It was found that by modifying the GHM signaling waveform {Wn (Φ,R;t) }, that it can have spectral properties well suited to the synchronous noise environment encountered on much of the power line network.

By taking a more general look at GHM and the power line noise, it is determined that lobes of the modulated signal should be positioned on a frequency spectrum interleaved with the power line noise. Since power line noise has a great deal of interference at the basic oscillation frequency, and at overtones, multiples of the basis frequency, the signal should not reside in these frequency regions. By modulating the signal to be between the interference lobes, the signal will be defined by: ##EQU1## where M is the number of lobes of the signal si (t), and i indicates one of a plurality of different signals which may be transmitted simultaneously. The phases Φk, θk of Eq. (1) may be assigned specific values for each signaling set or, in its most general form, may take on random values for any desired signaling set. A particular choice of phases, along with amplitudes and frequencies, determines a unique signaling set that may be used for a particular power line communication application depending on considerations of information capacity, multiplicity of users, line coupling response, and communication channel characteristics.

By selecting frequencies fik correctly, the signals s1 may be interleaved with harmonic power line noise and will be referenced to as Harmonic Modulation (HM).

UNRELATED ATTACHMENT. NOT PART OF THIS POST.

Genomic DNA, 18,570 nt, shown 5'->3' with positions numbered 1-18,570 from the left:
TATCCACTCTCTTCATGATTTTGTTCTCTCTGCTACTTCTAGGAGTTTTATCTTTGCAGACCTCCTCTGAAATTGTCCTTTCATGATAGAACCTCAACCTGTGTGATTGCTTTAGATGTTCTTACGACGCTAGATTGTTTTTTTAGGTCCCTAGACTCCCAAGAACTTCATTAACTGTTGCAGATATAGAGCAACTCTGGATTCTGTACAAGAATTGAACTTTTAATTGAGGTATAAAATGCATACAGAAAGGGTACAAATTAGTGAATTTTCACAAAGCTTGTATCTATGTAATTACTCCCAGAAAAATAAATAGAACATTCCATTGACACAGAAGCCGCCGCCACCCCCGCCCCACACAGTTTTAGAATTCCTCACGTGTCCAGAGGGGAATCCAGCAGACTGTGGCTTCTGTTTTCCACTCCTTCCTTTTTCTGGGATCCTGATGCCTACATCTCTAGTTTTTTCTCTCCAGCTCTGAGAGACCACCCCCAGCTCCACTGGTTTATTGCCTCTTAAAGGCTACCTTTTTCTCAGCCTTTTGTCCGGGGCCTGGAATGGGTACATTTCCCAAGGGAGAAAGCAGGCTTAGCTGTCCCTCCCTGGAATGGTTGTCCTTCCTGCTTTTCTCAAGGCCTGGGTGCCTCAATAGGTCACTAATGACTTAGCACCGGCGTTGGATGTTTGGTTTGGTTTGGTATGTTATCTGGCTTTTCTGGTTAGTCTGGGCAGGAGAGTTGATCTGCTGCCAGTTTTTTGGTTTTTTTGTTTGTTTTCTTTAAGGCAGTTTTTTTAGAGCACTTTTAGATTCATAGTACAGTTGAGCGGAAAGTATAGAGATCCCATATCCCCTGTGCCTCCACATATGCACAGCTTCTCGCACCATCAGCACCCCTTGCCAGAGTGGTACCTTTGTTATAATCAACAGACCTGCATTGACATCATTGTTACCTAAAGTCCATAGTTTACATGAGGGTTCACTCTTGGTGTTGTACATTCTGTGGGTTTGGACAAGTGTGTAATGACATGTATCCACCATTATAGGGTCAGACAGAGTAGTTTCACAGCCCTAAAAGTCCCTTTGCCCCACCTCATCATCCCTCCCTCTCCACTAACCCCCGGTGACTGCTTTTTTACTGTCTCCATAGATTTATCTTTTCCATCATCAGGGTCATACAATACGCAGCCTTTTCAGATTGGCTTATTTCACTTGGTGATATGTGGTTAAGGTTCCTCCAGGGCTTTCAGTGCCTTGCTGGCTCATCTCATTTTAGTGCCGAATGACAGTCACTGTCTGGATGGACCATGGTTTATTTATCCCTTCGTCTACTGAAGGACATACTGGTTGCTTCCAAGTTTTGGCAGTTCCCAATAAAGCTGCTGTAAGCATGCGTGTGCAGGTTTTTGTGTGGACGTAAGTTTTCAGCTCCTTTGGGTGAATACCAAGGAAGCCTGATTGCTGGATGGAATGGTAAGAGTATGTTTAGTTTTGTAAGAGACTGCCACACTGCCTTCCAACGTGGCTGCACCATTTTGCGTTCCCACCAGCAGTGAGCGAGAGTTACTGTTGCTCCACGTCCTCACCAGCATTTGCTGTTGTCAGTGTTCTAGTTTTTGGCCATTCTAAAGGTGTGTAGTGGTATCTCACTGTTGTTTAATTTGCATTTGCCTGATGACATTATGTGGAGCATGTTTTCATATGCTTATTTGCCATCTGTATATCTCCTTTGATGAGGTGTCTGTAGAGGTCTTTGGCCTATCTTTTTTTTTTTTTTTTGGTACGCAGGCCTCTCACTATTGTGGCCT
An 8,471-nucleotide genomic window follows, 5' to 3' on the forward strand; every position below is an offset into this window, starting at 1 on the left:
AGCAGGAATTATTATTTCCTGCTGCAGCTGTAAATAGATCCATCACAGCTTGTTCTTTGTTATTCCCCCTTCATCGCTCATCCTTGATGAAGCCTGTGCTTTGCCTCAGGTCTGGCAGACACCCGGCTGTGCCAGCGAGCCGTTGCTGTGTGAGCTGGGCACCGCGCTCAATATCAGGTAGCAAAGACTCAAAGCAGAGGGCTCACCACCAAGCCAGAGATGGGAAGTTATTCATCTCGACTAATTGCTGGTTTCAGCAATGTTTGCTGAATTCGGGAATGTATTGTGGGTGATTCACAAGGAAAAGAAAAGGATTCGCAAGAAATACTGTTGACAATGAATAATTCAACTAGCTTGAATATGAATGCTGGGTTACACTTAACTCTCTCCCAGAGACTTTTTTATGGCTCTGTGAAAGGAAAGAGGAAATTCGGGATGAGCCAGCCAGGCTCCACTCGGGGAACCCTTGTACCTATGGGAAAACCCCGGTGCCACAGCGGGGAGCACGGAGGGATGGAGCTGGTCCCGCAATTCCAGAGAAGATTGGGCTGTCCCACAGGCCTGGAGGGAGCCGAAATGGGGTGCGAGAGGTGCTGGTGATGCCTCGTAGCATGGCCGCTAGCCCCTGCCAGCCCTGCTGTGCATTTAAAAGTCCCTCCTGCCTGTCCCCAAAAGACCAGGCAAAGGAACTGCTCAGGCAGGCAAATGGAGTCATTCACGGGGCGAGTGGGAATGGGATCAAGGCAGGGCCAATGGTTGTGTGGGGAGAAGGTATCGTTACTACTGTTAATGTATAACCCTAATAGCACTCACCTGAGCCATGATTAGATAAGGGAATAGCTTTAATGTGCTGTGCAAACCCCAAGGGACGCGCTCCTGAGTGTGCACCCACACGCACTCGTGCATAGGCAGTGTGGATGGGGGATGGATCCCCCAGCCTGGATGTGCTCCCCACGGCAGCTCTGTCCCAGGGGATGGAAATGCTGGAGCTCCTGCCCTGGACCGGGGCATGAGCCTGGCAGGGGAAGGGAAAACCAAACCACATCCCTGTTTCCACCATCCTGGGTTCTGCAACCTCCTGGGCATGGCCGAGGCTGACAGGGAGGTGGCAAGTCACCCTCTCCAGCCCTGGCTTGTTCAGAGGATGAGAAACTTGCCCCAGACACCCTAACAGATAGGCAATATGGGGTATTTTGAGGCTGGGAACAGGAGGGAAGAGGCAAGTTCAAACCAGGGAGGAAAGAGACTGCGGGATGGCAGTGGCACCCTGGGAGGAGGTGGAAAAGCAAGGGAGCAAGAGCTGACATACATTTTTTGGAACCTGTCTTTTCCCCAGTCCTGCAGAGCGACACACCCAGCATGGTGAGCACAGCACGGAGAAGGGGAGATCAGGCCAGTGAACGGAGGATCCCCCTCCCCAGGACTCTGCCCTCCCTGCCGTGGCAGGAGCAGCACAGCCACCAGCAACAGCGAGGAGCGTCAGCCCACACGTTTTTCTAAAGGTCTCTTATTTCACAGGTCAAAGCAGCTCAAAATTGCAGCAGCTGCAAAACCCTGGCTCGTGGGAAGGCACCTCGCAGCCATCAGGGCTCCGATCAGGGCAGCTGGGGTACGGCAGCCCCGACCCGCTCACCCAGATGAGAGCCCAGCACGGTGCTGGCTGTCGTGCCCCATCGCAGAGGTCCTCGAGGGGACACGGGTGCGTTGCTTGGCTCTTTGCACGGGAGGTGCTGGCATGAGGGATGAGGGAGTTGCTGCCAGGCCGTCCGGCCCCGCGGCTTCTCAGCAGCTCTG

In FIG. 1, a frequency v. amplitude spectrum graph shows harmonic power line noise lobes, marked "N" at the basic frequency (here 60 Hz), and integer multiples of the basic frequency. An HM signal to be sent s1 has frequency components f11, f12, . . . f1M. Similarly, HM signal S2 has components f21, f22, . . . f2M. Again, each frequency component of signal i carries the same information.

Also, a dotted trace depicts an example of frequency-selective fading. The example shows the first frequency lobes of signals s1, and S2 being f11, and f21, will be attenuated, (having a lower S/N ratio) while other frequencies will be unaffected.

Modifying GHM Frequencies

The HM signal of FIG. 1 has no appreciable frequency content at 60 Hz and its harmonics. Thus, such a modified GHM signal may be received over a power line communication link without much interference from the 60 Hz synchronous signal.

Note also that the parameter M controls the number of local maxima ("main lobes") of the power spectral density and the signaling rate controls the spectral width of the main lobes. For a meter reading or other power line communications application, a larger value of M may be used for greater spectrum spreading.